What Is The Difference Between SSI And SSDI Benefits?
Were you recently injured in a serious accident or diagnosed with a debilitating illness? You could be eligible to seek Social Security disability benefits. When you are applying for disability benefits through the Social Security Administration (SSA), it can be difficult to understand the distinctions between the types of benefits programs and whether one or the other is applicable to your situation. Generally speaking, there are two types of disability benefits you can apply for through the Social Security Administration: Social Security Disability Insurance (SSDI) benefits and Supplemental Security Income (SSI) benefits.
While SSDI and SSI have similar acronyms, it is important to understand that eligibility for these two types of disability benefits is quite different. Our Harrisburg Social Security disability lawyers can explain the distinctions.
Both SSDI and SSI Require Medical Evidence of a Disability as the Social Security Administration Defines It
Before we explain the key differences between SSDI and SSI benefits, we want to explain how these types of benefits do overlap. In addition to both types of benefits being designed for disabled individuals, both SSDI and SSI benefits require an applicant to provide medical evidence of a disability as it is defined by the Social Security Administration. To be clear, merely having a doctor or another health care provider tell you that you are disabled, or that you have a disability, is not sufficient for purposes of SSDI or SSI benefits eligibility. Instead, you must be able to show that you meet the SSA’s definition based on medical evidence.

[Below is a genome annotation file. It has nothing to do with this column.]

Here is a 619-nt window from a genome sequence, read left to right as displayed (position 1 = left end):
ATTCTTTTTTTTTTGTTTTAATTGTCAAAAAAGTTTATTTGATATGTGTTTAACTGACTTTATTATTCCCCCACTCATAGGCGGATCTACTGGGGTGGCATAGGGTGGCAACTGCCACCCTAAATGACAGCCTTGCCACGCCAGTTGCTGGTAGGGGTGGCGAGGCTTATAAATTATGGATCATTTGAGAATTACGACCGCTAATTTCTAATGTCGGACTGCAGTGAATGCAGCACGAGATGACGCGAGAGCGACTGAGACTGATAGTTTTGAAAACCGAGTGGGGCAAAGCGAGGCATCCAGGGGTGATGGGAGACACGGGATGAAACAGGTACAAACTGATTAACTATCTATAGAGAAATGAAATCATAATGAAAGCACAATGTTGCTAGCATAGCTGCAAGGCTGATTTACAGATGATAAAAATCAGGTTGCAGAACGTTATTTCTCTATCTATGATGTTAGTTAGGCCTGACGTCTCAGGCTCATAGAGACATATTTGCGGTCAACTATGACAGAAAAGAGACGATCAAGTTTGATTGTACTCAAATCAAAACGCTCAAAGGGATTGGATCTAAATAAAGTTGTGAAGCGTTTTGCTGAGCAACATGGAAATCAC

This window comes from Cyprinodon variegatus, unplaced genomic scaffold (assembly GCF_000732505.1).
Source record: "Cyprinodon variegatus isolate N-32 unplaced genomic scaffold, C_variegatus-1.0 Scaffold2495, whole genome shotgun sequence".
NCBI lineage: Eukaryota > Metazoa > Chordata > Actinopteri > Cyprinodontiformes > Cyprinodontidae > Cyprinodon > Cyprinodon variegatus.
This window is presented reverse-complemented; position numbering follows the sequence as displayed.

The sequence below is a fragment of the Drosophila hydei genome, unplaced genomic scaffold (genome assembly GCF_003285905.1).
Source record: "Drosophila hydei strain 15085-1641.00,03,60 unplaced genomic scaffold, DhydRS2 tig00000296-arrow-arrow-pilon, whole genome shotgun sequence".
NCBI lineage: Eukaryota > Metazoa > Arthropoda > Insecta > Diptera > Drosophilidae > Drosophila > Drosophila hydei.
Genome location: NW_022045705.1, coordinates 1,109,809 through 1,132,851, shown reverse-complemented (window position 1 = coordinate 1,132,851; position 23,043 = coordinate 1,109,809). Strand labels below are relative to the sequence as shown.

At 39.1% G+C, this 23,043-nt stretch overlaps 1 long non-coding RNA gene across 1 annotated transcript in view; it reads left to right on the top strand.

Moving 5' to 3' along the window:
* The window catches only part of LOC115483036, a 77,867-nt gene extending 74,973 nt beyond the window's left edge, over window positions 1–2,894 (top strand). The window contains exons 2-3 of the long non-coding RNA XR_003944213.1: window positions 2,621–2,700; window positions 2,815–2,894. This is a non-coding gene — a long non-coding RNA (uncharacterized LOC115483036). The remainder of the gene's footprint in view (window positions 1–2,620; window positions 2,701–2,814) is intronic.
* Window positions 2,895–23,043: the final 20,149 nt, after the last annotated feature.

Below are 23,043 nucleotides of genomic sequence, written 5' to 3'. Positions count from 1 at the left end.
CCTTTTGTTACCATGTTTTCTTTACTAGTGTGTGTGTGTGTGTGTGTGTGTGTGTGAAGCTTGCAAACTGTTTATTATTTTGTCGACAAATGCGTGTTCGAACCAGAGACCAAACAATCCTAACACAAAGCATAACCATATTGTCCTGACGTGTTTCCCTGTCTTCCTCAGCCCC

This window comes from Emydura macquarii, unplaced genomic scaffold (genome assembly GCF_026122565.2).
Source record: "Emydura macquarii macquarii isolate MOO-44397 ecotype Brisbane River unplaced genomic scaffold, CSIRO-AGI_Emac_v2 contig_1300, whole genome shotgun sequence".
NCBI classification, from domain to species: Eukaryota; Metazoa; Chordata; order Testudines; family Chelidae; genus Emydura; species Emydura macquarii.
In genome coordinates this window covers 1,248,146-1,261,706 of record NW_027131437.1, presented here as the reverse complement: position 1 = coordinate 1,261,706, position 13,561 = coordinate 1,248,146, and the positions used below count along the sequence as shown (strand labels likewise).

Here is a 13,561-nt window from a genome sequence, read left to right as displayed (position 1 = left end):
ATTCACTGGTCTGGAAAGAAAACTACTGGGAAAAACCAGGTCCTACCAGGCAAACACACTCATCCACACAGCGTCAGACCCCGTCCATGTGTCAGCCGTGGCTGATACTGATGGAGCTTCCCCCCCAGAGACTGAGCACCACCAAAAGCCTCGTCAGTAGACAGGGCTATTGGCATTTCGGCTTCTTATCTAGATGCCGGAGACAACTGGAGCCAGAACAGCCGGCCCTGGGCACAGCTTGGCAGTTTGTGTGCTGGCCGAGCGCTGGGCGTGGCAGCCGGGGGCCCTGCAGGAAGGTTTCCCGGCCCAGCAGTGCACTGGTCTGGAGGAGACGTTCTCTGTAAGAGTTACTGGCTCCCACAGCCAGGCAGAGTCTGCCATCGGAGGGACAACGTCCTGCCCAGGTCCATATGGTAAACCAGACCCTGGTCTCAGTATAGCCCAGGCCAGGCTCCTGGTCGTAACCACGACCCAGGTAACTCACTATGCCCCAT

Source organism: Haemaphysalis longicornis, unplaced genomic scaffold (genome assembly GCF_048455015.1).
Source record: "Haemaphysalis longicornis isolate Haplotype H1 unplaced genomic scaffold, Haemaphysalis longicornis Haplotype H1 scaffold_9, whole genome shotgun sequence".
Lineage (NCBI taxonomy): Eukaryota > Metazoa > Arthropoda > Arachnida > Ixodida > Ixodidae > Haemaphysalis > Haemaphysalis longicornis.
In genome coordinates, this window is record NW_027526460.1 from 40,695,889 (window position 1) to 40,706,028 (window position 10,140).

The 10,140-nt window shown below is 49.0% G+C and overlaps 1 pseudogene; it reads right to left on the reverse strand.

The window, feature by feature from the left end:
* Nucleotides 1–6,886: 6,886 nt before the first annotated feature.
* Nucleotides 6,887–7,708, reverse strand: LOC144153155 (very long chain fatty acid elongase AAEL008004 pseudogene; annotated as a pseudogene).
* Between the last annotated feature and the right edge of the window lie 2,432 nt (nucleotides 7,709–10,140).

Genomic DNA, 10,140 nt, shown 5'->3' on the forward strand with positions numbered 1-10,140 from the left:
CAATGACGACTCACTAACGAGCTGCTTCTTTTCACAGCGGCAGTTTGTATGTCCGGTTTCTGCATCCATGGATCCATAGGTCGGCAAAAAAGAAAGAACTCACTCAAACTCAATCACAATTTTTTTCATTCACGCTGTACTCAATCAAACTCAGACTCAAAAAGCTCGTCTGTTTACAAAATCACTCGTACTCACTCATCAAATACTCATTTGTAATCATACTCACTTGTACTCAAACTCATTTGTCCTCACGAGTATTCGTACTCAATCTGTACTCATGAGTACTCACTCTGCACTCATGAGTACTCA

The SSA defines a disability as “the inability to do any substantial gainful activity by reason of any medically determinable physical or mental impairment which can be expected to result in death or which has lasted or can be expected to last for a continuous period of not less than 12 months.” In addition, the SSA says “you must have a severe impairment(s) that makes you unable to do your past relevant work or any other substantial gainful work that exists in your economy.”
SSDI is Based on Your Work Record
Once you meet the definition of a disability above, the next step to be eligible for SSDI benefits is to have a sufficient work history during which you paid into Social Security and earned sufficient work “credits.” In a year, a person can earn a maximum of four credits. A person earns one credit for every $1,470 earned in 2021. Once a person has earned a total of 40 credits in the past 20 years, that person can be eligible for SSDI benefits. Whether you earn the minimum amount for your work credits or you are a very high earner, you can qualify for SSDI benefits.
The Social Security Administration recognizes that younger people might not have had the chance to earn 40 credits, and there are ways for younger disabled workers to qualify.
SSI is Based on Your Limited Income, Resources, and Assets
SSI benefits are not based at all on your work history, but rather are for disabled individuals with limited income and resources. The SSA considers all of your assets and earnings to determine whether you are eligible for SSI benefits.
For disabled individuals with limited work histories who have also earned enough credits for SSDI benefits, it may be possible to obtain both SSDI and SSI benefits.
Contact a Harrisburg Social Security Disability Lawyer
Do you have questions about seeking Social Security disability benefits? One of our Harrisburg Social Security disability attorneys can help. Contact Ira H. Weinstock, P.C. for more information.